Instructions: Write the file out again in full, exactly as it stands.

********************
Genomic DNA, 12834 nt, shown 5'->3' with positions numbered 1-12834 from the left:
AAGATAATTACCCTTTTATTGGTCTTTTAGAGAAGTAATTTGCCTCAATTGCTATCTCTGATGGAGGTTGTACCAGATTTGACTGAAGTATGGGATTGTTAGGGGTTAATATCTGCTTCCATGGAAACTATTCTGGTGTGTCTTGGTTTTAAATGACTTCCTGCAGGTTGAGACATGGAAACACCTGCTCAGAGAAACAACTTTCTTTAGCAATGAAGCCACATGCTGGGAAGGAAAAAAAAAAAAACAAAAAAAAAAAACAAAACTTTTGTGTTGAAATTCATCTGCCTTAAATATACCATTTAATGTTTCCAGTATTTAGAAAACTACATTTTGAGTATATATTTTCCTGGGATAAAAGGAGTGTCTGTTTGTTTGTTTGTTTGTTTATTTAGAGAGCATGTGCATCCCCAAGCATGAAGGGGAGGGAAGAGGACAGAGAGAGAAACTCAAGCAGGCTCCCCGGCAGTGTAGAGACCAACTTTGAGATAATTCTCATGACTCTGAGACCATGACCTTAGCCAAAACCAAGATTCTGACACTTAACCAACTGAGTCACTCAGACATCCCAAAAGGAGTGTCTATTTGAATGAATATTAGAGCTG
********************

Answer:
Genomic DNA, 12834 nt, shown 5'->3' with positions numbered 1-12834 from the left:
AAGATAATTACCCTTTTATTGGTCTTTTAGAGAAGTAATTTGCCTCAATTGCTATCTCTGATGGAGGTTGTACCAGATTTGACTGAAGTATGGGATTGTTAGGGGTTAATATCTGCTTCCATGGAAACTATTCTGGTGTGTCTTGGTTTTAAATGACTTCCTGCAGGTTGAGACATGGAAACACCTGCTCAGAGAAACAACTTTCTTTAGCAATGAAGCCACATGCTGGGAAGGAAAAAAAAAAAAACAAAAAAAAAAAACAAAACTTTTGTGTTGAAATTCATCTGCCTTAAATATACCATTTAATGTTTCCAGTATTTAGAAAACTACATTTTGAGTATATATTTTCCTGGGATAAAAGGAGTGTCTGTTTGTTTGTTTGTTTGTTTATTTAGAGAGCATGTGCATCCCCAAGCATGAAGGGGAGGGAAGAGGACAGAGAGAGAAACTCAAGCAGGCTCCCCGGCAGTGTAGAGACCAACTTTGAGATAATTCTCATGACTCTGAGACCATGACCTTAGCCAAAACCAAGATTCTGACACTTAACCAACTGAGTCACTCAGACATCCCAAAAGGAGTGTCTATTTGAATGAATATTAGAGCTG